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Ricky Chu Man-kin IDS, Chairperson of Hong Kong’s Equal Opportunities Commission, states the case for proactively implementing corporate anti–sexual harassment policies, not only for the benefit of all personnel as human beings, but also for the company’s bottom line.

It was 1 November 2018. From San Francisco and São Paulo to Sydney and Stockholm, more than 20,000 employees and contractors in Google offices spanning 50 cities staged a walkout to protest the tech giant’s handling of sexual harassment complaints. The backlash erupted after The New York Times reported that Google had allegedly paid off executives accused of sexual misconduct with exit packages worth millions of dollars, panned by the protest organisers as ‘the latest example of a culture of complicity, dismissiveness and support for perpetrators’.

Allegations of workplace sexual harassment, as well as the way they are handled, are putting the interests of corporations at stake. To state the obvious, their reputation and credibility are on the line, a risk exacerbated in this age of social media when there are an estimated 317,000 new posts on Facebook every minute, 21 million tweets on Twitter every hour and 500 million people publishing stories on Instagram every day.

The toll goes beyond a tainted brand name. Under the Sex Discrimination Ordinance (SDO) in Hong Kong, employers may be held vicariously liable for any act of sexual harassment committed by an employee – even when they have no knowledge of it – unless they can prove that practicable steps have been taken to prevent the transgression, such as adopting an anti–sexual harassment (ASH) policy. Financial remedies may be ordered by the court and, in the case of small and medium-sized enterprises (SMEs), this can deal a crushing blow to their business.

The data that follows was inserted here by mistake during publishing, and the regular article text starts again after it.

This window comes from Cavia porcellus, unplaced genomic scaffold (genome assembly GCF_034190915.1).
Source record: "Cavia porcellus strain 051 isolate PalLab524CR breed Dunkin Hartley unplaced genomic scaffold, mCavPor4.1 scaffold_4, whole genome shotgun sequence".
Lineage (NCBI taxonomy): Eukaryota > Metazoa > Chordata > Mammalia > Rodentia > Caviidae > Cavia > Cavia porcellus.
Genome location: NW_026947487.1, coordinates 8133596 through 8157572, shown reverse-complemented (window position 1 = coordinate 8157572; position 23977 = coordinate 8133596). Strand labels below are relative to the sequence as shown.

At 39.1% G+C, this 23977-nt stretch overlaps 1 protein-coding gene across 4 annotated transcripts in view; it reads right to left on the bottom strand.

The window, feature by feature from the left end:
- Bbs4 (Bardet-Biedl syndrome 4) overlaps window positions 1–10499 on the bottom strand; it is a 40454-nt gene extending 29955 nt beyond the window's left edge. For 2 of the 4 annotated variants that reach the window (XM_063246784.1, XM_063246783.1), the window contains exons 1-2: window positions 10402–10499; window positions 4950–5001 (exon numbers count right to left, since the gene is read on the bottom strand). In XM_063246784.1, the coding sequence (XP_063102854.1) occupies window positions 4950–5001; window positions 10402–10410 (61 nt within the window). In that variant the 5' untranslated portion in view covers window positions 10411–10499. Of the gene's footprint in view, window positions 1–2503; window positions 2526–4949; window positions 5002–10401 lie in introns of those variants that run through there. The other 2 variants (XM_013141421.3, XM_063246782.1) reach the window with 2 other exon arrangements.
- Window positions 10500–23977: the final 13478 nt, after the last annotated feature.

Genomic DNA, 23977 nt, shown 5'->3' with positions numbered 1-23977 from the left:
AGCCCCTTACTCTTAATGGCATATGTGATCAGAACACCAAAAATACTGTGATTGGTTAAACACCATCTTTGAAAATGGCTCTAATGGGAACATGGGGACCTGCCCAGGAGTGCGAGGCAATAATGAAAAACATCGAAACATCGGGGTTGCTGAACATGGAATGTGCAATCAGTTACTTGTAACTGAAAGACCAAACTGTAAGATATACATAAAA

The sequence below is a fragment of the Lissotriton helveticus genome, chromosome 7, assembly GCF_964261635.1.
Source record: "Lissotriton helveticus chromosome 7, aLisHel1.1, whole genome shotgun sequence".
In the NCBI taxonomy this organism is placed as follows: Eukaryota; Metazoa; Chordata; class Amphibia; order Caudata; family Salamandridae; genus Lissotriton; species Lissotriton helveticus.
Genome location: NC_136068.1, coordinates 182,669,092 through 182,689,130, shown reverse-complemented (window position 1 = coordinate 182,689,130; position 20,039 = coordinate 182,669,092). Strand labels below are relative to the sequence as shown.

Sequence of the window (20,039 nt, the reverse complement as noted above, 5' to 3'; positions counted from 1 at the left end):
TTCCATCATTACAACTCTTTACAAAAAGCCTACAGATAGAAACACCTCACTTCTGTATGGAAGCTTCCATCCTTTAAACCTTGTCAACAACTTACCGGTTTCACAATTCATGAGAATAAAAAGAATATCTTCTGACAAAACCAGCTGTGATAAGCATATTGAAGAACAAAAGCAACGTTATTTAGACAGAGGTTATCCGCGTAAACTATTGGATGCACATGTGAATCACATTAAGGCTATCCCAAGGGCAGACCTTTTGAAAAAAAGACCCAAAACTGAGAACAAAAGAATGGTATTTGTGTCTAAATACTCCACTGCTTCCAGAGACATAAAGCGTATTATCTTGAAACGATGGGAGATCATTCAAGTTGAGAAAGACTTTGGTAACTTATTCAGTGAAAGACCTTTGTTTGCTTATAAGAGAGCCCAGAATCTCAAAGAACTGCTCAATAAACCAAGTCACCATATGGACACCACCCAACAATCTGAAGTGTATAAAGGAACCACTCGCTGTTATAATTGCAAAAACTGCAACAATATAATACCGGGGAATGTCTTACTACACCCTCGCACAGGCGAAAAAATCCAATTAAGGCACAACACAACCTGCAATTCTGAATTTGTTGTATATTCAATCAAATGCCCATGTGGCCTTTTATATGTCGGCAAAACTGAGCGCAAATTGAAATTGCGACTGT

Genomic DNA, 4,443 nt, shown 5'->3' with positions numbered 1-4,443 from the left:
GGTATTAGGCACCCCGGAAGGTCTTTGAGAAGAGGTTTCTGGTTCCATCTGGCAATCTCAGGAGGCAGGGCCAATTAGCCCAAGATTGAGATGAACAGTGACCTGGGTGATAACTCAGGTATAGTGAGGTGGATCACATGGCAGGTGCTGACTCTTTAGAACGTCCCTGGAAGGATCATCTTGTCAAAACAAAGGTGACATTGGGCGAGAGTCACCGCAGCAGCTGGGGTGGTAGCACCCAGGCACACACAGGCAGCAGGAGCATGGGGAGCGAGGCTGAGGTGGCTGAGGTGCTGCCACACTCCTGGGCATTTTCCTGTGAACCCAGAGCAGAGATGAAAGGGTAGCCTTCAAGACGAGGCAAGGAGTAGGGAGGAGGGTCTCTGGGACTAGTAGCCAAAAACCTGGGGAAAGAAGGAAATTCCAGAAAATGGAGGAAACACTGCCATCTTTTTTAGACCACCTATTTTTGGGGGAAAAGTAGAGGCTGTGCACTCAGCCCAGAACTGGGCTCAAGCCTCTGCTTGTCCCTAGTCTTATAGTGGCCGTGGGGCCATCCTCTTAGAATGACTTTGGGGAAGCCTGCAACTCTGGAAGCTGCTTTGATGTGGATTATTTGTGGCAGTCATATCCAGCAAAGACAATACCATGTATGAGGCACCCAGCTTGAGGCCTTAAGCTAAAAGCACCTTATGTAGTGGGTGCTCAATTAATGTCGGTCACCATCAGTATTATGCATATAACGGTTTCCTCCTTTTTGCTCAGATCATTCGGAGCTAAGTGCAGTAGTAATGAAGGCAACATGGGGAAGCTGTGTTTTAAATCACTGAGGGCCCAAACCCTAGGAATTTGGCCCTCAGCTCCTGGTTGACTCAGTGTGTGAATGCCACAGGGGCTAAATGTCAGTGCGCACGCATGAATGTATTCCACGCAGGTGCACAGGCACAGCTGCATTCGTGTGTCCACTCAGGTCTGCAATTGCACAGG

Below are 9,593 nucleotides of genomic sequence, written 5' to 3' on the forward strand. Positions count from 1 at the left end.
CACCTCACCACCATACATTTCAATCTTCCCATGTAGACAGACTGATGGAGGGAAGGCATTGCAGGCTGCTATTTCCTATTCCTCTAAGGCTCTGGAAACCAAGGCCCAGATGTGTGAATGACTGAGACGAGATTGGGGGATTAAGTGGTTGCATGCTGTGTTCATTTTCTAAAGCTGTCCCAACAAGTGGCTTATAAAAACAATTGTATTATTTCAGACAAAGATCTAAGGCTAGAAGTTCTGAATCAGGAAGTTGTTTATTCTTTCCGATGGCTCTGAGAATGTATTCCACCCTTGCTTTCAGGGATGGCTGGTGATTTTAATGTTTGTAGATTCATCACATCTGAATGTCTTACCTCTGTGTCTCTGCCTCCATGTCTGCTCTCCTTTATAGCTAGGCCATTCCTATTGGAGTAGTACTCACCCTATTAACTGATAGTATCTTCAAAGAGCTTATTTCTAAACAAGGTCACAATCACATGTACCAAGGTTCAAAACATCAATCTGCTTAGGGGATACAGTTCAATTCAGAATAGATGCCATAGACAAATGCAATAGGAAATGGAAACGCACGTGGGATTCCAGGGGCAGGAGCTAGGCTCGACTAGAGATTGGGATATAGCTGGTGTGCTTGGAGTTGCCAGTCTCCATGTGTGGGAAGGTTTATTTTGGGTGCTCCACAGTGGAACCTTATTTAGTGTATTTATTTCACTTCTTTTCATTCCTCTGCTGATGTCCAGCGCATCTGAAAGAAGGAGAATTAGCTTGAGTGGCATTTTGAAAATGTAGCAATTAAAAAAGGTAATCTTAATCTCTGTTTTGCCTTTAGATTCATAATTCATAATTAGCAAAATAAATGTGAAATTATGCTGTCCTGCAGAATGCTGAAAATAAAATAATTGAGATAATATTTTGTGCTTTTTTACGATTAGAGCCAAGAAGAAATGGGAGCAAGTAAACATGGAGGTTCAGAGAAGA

The human and financial cost of workplace sexual harassment

In the absence of a transparent ASH policy and an impartial complaint-handling procedure, employees are bound to work in an atmosphere of fear and intimidation. It saps their morale. A study published in the academic journal Personnel Psychology in 2007 found that companies could face a loss of up to US$22,500 per employee in terms of productivity drops and turnovers due to sexual harassment. The idea that victims and witnesses will stay silent and remain devoted employees – an assumption perhaps particularly popular among large corporates who pride themselves on attractive wages and career opportunities – is simply untrue.

The impact of sexual harassment on the cherished ‘bottom line’ is therefore real, immediate and far-reaching. Profitability aside, in 2016 the Stock Exchange of Hong Kong Ltd (the Exchange) made it compulsory for listed companies to disclose their performance in relation to environmental, social and governance (ESG) issues on an annual basis. Employment and labour practices, including those concerning ‘equal opportunity, diversity, anti-discrimination, and other benefits and welfare’, fall under the ‘social’ reporting area. As professional compliance advisers, company secretaries can and should enable management and the board to appreciate the value of an ASH policy for employee well-being and good corporate governance.

Indeed, data shows there is room for much progress to be made. According to a research report released by the Hong Kong Institute of Chartered Secretaries (the Institute) in October 2019, 216 of its members skipped the question when asked about the quality of ASH policies and procedures of companies listed on the Exchange; among the 155 who responded, only 5.84% gave a ‘very strong’ rating.

Over the years, in fact, sexual harassment has consistently accounted for a significant portion of complaints lodged with the Equal Opportunities Commission (EOC) under the SDO. In the financial year 2018/19, out of the 420 SDO complaints handled by the EOC, 185 were sexual harassment cases, over 80% of which were employment-related.